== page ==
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From Corpus to the College of Arms (via BAFTA): AdamTuck (m.1998) appointed Lancaster Herald

Alumnus Adam Tuck, who matriculated in 1998 and studied History, has recently been appointed Lancaster Herald at the College of Arms after previously serving as Rouge Dragon Pursuivant. For those who may find these terms unfamiliar, we asked him to tell us what the role involves, and how he came to serve at the College of Arms.

Coat of arms

With his knowledge of heraldry and a background in graphic design, Adam was kind enough to assist us in creating a new version of the College coat-of-arms last year, for which we are very grateful. He recently appeared in his role at the King's Coronation, where he was pleased to see the Master, Professor Christopher Kelly, presenting the Augustine Gospels to the King.

"The Officers of the College of Arms are all, colloquially, known as heralds; but we are in fact divided into three ranks of which 'herald' is the middle rank, and 'pursuivant' the junior. Pursuivant literally means a following person (as in 'pursuit'), and originally the officers of this rank acted as assistants (read: dogsbodies) to the heralds. These days, however, there is almost no practical difference between the two ranks. 

My day-to-day work as Lancaster Herald, running my independent practice in heraldry and genealogy, therefore remains the same as it was when I was Rouge Dragon Pursuivant, save that I've had to reprint all my headed stationery and no longer get quite such confused looks when telling people my job title. In fact it's not unknown for the heralds – all of whom are named after places, followed by the word 'herald' – to be mistaken instead for a regional newspaper. The change in rank is more obvious during my ceremonial duties, as I'm now slightly further back in each procession (meaning more senior), and I wear a collar of Esses over my tabard – not that a herald's uniform needs any further weight added to it.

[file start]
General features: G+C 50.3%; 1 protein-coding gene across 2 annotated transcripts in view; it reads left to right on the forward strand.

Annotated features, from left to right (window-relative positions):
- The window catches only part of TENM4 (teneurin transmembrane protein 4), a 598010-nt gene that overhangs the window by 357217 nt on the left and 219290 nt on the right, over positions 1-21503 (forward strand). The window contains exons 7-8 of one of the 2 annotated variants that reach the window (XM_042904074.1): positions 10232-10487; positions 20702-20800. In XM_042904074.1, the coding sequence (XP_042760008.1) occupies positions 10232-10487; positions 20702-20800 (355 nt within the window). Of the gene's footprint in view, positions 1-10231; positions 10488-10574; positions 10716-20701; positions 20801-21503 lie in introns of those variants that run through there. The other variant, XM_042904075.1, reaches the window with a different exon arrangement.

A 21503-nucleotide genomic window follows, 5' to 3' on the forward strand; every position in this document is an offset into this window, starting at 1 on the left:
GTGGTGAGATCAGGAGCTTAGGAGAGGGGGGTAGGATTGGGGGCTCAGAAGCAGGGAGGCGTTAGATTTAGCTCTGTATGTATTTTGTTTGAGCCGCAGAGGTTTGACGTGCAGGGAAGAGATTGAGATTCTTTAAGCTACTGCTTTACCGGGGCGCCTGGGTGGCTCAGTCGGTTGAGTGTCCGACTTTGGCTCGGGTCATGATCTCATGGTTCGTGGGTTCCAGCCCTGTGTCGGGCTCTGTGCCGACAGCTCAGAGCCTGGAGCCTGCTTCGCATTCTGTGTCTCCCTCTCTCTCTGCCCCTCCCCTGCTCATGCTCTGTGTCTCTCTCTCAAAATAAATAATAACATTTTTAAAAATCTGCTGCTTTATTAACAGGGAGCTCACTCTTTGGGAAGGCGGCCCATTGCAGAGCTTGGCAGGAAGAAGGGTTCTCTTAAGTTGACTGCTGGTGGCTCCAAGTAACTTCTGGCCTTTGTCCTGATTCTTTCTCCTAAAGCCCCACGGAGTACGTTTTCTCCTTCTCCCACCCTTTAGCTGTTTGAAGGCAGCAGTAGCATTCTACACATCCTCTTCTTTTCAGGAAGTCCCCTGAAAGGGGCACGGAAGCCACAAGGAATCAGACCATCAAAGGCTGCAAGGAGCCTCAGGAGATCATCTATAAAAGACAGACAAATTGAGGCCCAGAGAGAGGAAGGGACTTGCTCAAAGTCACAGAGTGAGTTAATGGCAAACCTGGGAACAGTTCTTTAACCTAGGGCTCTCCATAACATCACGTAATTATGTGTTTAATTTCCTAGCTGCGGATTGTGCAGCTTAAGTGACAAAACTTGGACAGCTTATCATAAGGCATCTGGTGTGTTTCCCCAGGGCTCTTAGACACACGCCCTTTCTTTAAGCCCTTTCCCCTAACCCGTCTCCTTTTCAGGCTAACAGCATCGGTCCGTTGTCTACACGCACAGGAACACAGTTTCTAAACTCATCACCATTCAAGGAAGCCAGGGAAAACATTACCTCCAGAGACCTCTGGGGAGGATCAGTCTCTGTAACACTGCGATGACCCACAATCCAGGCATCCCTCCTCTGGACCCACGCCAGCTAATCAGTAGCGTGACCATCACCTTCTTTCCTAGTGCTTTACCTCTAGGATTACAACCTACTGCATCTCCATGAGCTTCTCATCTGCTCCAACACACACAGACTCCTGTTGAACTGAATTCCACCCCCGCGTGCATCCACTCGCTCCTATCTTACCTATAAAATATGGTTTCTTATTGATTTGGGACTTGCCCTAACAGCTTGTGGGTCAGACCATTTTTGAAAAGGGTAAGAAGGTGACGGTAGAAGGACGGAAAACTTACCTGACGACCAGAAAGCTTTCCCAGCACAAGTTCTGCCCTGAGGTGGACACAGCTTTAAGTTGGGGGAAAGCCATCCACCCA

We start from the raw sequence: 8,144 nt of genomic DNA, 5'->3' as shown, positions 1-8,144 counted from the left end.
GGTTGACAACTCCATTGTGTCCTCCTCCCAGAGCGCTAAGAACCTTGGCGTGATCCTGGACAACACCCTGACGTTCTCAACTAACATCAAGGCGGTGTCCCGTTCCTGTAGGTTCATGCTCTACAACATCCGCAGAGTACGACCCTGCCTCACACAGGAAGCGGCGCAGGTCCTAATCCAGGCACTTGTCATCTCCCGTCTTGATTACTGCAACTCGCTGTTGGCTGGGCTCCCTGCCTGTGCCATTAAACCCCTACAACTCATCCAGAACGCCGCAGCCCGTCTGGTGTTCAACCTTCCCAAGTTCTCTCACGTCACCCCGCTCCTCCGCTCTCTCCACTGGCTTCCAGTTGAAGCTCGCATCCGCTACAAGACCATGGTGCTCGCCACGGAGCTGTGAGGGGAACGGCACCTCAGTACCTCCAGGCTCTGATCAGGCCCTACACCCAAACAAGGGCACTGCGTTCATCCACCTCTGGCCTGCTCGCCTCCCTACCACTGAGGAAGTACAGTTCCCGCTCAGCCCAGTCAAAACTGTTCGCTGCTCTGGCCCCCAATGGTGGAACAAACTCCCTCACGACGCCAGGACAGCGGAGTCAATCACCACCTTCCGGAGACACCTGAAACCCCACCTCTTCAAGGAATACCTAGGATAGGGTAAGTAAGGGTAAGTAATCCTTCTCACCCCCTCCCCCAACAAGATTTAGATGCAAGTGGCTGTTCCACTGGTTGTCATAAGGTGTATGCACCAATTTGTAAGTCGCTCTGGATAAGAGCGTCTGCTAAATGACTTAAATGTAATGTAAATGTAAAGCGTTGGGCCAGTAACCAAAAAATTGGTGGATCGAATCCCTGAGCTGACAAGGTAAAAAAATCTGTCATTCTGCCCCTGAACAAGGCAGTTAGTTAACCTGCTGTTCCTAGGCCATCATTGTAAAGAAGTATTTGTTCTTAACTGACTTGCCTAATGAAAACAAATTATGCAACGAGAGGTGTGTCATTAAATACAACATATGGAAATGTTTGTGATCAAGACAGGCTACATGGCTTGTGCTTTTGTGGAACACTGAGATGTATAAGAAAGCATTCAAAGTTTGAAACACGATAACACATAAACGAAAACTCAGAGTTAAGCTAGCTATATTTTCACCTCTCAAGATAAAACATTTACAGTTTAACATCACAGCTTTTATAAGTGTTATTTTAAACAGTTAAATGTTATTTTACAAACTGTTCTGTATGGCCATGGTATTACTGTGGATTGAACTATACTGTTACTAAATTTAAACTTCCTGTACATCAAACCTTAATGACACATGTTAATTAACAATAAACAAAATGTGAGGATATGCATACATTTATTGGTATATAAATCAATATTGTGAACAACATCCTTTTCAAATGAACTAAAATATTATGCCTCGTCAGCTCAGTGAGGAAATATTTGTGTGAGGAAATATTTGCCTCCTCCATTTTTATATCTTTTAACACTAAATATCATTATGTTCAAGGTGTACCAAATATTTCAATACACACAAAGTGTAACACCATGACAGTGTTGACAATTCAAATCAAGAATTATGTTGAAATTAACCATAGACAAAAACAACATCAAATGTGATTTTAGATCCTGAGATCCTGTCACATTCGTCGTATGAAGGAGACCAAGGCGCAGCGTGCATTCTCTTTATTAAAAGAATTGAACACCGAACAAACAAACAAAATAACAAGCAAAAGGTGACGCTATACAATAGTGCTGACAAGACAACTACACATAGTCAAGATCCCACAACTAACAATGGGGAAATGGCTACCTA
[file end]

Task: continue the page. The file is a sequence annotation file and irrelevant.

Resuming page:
My move into heraldry, in my late thirties, was as much a surprise to me as anybody else. I studied History at Corpus, then milled about in various arts admin roles for a while, before deciding to retrain as a graphic designer. (My MA was in that subject.) Most of my work in that field was as the in-house graphic designer at BAFTA, which was an amazing place to work, but after about ten years as a designer I found myself wanting to do something more connected to the history which I'd first studied. The position of trainee herald at the College of Arms was advertised on the Cambridge alumni careers service website, and it seemed ideal. 

The work of a herald combines historical and genealogical research among the College's unique manuscript collections, with designing the new armorial bearings which continue to be granted every year. Plus one gets to be part of a corporation which has been running continuously since 1484 – in fact the title of Lancaster Herald has been in existence even longer, first being mentioned in 1347. That's two years older than Corpus!"